THE live export industry has enjoyed a big year with renewed opportunities, talk of new market potential and lots of positivity.
The re-emergence of trade to Bahrain, stopped in 2012, was big news.
The first sheep shipment was reportedly successful and has continued uneventfully.
Other markets such as Vietnam, remain strong.
WA's red meat industry is booming and predicted to reach new highs, but industry representatives continued to warn of stiff international competition.
Live cattle exports from WA rose by 56 per cent to 305,000 head, driven by increased exports to Indonesia, Israel and Vietnam, the latest WA beef commentary from the Department of Agriculture and Food (DAFWA) shows.
The research says the total value of cattle exported from WA to all markets increased sharply to $236 million.
About 411,000 cattle were processed in WA during 2013/14, 5pc more than in the previous financial year.
While live cattle export numbers were high last financial year, exporters believe the trend could be short lived if Indonesian importers show price resistance.
Positive talks surrounded the China market for much of the year.
A Memorandum of Understanding (MoU) was signed, establishing a live export trade with China.
Agriculture and Food Minister Ken Baston witnessed the signing of the MoU between WA livestock exporters and Chinese business representatives to work towards trial shipments of live cattle.
China is WA's most valuable agrifood export market, at $1.027 billion in 2012-13, and wool, barley, canola, wheat and sheep skins are the top export commodities.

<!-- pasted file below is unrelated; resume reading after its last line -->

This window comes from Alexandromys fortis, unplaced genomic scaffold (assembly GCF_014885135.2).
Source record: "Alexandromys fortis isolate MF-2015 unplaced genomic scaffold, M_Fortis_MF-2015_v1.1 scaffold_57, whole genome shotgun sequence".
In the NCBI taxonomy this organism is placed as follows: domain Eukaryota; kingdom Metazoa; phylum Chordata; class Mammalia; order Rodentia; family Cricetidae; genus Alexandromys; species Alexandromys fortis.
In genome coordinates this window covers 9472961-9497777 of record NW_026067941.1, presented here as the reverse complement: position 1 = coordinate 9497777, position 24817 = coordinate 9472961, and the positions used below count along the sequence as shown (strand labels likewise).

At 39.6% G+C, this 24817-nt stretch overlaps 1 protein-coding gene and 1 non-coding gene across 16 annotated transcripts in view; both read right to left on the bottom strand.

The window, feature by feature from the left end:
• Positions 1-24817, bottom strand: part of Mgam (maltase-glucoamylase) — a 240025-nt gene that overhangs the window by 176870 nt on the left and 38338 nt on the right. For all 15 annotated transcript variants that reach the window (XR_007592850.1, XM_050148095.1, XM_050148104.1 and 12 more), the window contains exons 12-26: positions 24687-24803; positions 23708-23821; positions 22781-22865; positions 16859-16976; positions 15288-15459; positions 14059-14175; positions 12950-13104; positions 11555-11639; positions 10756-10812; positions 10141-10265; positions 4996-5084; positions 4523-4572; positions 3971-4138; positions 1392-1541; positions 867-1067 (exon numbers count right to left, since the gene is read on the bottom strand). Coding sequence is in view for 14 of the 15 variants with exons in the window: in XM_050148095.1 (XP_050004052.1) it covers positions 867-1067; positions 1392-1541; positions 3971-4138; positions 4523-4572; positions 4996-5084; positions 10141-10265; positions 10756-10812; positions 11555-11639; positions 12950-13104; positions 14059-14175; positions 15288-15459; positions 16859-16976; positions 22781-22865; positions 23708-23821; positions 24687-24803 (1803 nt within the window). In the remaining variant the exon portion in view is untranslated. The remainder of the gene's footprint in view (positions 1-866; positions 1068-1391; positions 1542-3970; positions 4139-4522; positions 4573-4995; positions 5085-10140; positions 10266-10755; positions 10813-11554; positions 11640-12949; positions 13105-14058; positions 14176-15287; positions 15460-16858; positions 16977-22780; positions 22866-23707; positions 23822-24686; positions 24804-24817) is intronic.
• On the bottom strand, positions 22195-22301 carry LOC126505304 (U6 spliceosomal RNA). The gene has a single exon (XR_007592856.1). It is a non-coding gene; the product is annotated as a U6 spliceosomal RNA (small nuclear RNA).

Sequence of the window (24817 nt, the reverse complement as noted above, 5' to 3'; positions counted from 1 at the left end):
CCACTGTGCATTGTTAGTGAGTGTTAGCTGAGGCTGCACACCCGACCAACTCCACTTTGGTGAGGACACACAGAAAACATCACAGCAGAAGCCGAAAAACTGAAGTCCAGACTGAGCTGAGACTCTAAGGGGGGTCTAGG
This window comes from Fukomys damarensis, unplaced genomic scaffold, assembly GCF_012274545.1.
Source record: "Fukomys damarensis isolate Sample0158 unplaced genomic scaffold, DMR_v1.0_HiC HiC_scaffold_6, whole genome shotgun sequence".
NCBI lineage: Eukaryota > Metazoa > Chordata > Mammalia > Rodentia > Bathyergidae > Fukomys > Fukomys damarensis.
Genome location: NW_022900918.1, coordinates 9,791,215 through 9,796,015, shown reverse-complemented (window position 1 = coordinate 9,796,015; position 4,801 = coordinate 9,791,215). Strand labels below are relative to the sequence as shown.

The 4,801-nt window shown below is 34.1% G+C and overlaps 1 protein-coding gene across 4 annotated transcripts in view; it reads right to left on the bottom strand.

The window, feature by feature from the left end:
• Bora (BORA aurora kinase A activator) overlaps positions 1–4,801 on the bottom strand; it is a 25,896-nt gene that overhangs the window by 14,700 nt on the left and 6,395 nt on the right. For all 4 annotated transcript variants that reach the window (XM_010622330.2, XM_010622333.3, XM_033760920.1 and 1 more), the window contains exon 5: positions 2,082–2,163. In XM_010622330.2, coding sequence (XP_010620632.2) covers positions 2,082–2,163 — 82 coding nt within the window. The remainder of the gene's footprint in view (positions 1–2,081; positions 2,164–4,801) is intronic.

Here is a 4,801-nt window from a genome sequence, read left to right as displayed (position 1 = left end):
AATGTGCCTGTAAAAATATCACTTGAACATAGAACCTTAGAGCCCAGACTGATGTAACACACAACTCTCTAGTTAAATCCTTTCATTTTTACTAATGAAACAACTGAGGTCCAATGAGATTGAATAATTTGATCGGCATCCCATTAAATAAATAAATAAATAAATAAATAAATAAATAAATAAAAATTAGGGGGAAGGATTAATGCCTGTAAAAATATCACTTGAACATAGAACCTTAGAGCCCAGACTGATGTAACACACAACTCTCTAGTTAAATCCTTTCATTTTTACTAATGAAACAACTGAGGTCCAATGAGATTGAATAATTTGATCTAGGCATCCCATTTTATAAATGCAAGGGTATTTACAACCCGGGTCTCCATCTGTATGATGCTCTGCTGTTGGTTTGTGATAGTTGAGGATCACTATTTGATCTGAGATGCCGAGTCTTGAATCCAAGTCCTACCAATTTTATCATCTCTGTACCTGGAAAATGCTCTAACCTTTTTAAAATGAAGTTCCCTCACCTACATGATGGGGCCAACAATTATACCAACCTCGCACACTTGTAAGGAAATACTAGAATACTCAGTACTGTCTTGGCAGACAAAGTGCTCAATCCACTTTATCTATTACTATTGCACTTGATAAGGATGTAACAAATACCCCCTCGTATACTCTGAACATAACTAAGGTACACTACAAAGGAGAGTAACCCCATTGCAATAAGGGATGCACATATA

In an effort to build trade relationships, DAFWA's director general Rob Delane visited the Hainan province, Beijing and Guangzhou on a trip to China.
Mr Delane's mission aimed to strengthen trading ties and focused on key areas such as cattle and sheep.
The Free Trade Agreement between China and Australia was also signed.
Mining magnates Andrew "Twiggy" Forrest and Gina Rinehart invested in the WA beef trade with the flow-on benefit of increasing confidence in the market and hopes for a China live export trade.
Mr Forrest's Minderoo Group surprised the industry by buying Harvey Beef in May.
Minderoo said its decision to purchase WA's biggest beef abattoir signalled its strong belief in the future of Australia's agricultural industry.
Mr Forrest also backed an initiative to market Australian produce on a united front in partnership he helped create with industry in China.
Ms Rinehart made a joint investment in some West Kimberley cattle stations and an abattoir.
Australia's richest woman took a 50pc share in the Liveringa and Nerrima stations through Hancock Prospecting.
The family-owned Milne AgriGroup, headed by Graham Laitt, has the other 50pc stake.
The new joint-entity, Liveringa Station Beef (LSB), also bought the former Clover Meat's Waroona abattoir, south of Perth, which was WA's biggest export abattoir before closing down in 1998.
Though the live export industry had a great year, the agriculture industry will face a new question: how to deal with WA's declining flock and herd numbers.
DAFWA research figures show WA sheep flock declined to 14 million head in 2011, increased to 15.5m in 2013, and is forecast slip to 15m in mid-2014.
In the new year, the State Government will be working in partnership with industry to build markets and WA flock numbers, through a $10m program.
From a high of 29.3m head in June 2013, Meat and Livestock Australia says Australia's cattle herd dropped 8.8pc to 26.7m head at the end of June 2014.
The female proportion of the kill is running at 4.5 percentage points above the long-term average, meaning lower branding rates will make further herd declines inevitable.
However, the State Government will invest $15m in the industry - to ensure northern beef producers can take advantage of promising markets in Asia and the Middle East; to improve cattle breeding techniques and genetics; and to change herd management practices.